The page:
Essay Examples - Cloning: Potential Benefits versus Potential Abuses

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The purpose of this research paper is to provide an informative analysis of the cloning of human beings. A precursory examination reveals moral and legal implications associated with the topic. While evaluating this topic from a pro and con perspective, the research paper will not assume a particular position. The primary resources will be scholastic journals with the majority being written within the last ten years.

Statistics and Facts on Human Cloning

While cloning involves several distinct processes, it is essentially the recreation of a biological entity. It should be noted that asexual reproduction does occur in plants and single-celled organisms. Also, there are natural clones in humans and other mammals that occurs when a fertilized egg splits (National Human Genome Research Institute, 2015). The three primary types of cloning includes gene, reproductive, and therapeutic. The reproduction of genes of DNA is known as gene cloning. Reproduction cloning entails duplicating the genetic makeup of an animal. Finally, therapeutic cloning involves the reproduction of embryonic stem cells (National Human Genome Research Institute, 2015).

Human Cloning and Human Dignity

Human cloning has long been the topic of many polarizing debates. According to Birnbacher (2005), critics of human cloning consider a potential risk, the threat to man’s dignity. At a more granular level there is concern about risks to children who are genetically cloned. Beyond dignity there is the risk of instrumentalization. Kant provided a detailed understanding of instrumentalization in the second formula of his Categorical imperative. He purports that individuals should be an end to themselves as opposed to a means to achieve a process. Therefore, one scenario where instrumentalization could be questioned is when the life of the clone and original overlap. The cloned child could become primarily oriented to serve the needs of the original. This could create ethical dilemmas where the duplicated clone may not fulfill their own potential (Birnbacher, 2005).

Advocates of human cloning may argue that environment has equal or possibly even greater influence over the behaviors of cloned children. It does appear that a consensus concerning the causative relationship between genetic make-up and environment may not be quickly resolved. Another potentially divisive issue based on ethical interpretation is at what point the child becomes fully human. If a child is being cloned then prior to completion, they are only considered an intentional object. As such any violation could at best be considered symbolic (Birnbacher, 2005).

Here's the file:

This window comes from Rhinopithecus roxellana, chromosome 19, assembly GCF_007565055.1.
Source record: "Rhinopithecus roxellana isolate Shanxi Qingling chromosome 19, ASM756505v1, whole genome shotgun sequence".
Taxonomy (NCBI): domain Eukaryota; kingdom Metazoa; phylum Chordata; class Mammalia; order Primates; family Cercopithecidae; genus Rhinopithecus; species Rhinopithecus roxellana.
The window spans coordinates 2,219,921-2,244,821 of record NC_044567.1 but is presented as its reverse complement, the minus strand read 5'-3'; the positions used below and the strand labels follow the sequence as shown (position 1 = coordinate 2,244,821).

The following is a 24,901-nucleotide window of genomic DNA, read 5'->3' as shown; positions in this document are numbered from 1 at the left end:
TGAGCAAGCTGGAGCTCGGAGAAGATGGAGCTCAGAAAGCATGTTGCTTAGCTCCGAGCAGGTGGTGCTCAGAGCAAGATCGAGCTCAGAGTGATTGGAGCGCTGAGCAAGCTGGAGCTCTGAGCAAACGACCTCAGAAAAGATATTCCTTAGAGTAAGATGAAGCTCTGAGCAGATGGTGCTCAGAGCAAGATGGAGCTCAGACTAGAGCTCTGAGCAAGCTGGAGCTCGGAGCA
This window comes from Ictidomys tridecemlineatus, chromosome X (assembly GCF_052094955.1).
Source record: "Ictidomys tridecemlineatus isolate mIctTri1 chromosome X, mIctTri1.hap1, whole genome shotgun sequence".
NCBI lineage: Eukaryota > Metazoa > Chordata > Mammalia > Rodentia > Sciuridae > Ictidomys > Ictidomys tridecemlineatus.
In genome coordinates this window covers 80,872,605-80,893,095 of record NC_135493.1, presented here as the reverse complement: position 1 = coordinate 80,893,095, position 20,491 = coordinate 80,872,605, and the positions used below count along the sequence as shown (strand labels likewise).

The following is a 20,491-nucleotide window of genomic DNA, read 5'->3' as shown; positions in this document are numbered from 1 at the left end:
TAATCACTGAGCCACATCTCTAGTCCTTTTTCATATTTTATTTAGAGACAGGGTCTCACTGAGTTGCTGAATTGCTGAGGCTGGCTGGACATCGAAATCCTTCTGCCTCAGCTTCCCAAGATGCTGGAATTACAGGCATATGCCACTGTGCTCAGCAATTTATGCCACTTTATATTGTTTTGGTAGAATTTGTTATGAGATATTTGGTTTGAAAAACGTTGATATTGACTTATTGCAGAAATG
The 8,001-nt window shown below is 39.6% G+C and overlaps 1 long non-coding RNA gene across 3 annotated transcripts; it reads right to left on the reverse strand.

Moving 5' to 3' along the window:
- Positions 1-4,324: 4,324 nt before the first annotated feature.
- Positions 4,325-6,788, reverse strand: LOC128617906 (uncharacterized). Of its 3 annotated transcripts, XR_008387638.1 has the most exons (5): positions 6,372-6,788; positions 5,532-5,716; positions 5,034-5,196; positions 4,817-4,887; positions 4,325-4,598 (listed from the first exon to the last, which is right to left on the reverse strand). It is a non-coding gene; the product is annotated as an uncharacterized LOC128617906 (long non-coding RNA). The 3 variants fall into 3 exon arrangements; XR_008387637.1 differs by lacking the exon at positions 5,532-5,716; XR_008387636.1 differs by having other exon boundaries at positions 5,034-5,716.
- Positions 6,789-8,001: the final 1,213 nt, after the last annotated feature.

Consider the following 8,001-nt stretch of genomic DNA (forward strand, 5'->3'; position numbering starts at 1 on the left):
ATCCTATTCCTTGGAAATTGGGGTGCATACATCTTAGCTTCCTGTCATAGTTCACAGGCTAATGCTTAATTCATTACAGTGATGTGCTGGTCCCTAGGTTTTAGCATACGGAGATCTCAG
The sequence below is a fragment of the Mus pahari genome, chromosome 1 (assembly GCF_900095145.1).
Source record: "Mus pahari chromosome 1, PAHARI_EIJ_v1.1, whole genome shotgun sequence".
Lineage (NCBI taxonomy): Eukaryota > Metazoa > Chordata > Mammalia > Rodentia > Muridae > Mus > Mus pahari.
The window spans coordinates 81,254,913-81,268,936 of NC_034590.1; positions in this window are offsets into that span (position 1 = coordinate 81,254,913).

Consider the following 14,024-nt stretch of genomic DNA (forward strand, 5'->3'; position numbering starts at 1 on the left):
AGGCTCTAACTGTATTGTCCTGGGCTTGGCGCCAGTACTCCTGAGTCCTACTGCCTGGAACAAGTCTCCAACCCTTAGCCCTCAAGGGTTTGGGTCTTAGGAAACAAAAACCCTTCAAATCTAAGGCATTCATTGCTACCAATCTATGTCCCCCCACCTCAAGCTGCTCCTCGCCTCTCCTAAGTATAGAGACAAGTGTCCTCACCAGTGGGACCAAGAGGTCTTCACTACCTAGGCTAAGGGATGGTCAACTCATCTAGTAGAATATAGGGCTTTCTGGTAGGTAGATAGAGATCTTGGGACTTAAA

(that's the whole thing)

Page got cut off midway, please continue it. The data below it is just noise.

In final analysis possibly the most dangerous and humiliating factor related to human cloning is the manipulation of genes to produce interspecies hybrids. For example, creating a hybrid that has the partial genetic makeup of a man and dog. One ethical implication is that human dignity and ethical consideration regarding cloning should primarily focus on interspecies hybrids (Birnbacher, 2005).

The ethics of human reproductive cloning

Another ethical claim of critics to human cloning is that there are social implications to consider. The genetic duplication of human beings especially children, could unequivocally change a natural process into a manufacturing process. The National Bioethics Advisory Commission as cited in Strong (2005) purport that in such a process parents could become less emotionally connected to children. This could certainly lead to undesirable abuses. Further, this could also provide opportunities for totalitarian regimes (i.e. Hitler) or deceitful individuals to further their immoral cause.

However, according to Strong (2005), while an unethical application of cloning is possible there are also ethical applications. One such application is the ability to assist infertile couples in the process of having a child. This application in the purest sense would not necessarily be considered unethical. Implicit within the article is that the creation of a child solely to bring a family joy is both ethical and noble.

In other words the focus would not be genetic manipulation to shape the child in a particular way. Therefore, the author purports the authorization of cloning for specific instances (i.e. infertile parents) (Strong, 2005). The enforcement of such a policy would need to take place through the formation of a broad (i.e. national governing body). This governing body would subsequently disseminate policies/procedures to State and local entities.

Finally, Strong dismisses the idea of teleological arguments as being plausible. The teleological or telos perspective is the belief that human beings have a normative essence associated with purpose. This normative essence becomes at risk or unfulfilled within the process of cloning. Even within the context of secular bioethics there is scarce mention of telos, which could indicate its insignificance in the overall conversation (Strong, 2005).